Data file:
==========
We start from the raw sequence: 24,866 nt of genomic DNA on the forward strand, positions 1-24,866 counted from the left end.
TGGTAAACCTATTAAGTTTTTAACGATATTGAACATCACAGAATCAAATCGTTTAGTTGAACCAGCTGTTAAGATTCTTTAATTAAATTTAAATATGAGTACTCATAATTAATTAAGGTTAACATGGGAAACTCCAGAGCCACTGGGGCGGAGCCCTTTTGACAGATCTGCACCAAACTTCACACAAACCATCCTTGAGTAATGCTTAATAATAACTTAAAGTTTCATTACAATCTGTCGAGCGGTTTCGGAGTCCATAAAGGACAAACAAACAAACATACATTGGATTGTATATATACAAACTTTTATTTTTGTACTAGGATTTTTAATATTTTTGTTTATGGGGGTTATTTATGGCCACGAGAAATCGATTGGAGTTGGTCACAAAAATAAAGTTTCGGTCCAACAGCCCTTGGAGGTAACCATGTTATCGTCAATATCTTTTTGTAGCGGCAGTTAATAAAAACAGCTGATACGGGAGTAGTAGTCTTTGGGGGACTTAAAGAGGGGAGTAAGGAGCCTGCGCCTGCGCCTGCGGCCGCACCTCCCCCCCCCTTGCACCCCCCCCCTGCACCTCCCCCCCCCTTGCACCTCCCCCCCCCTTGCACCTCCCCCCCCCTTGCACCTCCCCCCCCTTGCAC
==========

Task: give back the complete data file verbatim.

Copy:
We start from the raw sequence: 24,866 nt of genomic DNA on the forward strand, positions 1-24,866 counted from the left end.
TGGTAAACCTATTAAGTTTTTAACGATATTGAACATCACAGAATCAAATCGTTTAGTTGAACCAGCTGTTAAGATTCTTTAATTAAATTTAAATATGAGTACTCATAATTAATTAAGGTTAACATGGGAAACTCCAGAGCCACTGGGGCGGAGCCCTTTTGACAGATCTGCACCAAACTTCACACAAACCATCCTTGAGTAATGCTTAATAATAACTTAAAGTTTCATTACAATCTGTCGAGCGGTTTCGGAGTCCATAAAGGACAAACAAACAAACATACATTGGATTGTATATATACAAACTTTTATTTTTGTACTAGGATTTTTAATATTTTTGTTTATGGGGGTTATTTATGGCCACGAGAAATCGATTGGAGTTGGTCACAAAAATAAAGTTTCGGTCCAACAGCCCTTGGAGGTAACCATGTTATCGTCAATATCTTTTTGTAGCGGCAGTTAATAAAAACAGCTGATACGGGAGTAGTAGTCTTTGGGGGACTTAAAGAGGGGAGTAAGGAGCCTGCGCCTGCGCCTGCGGCCGCACCTCCCCCCCCCTTGCACCCCCCCCCTGCACCTCCCCCCCCCTTGCACCTCCCCCCCCCTTGCACCTCCCCCCCCCTTGCACCTCCCCCCCCTTGCAC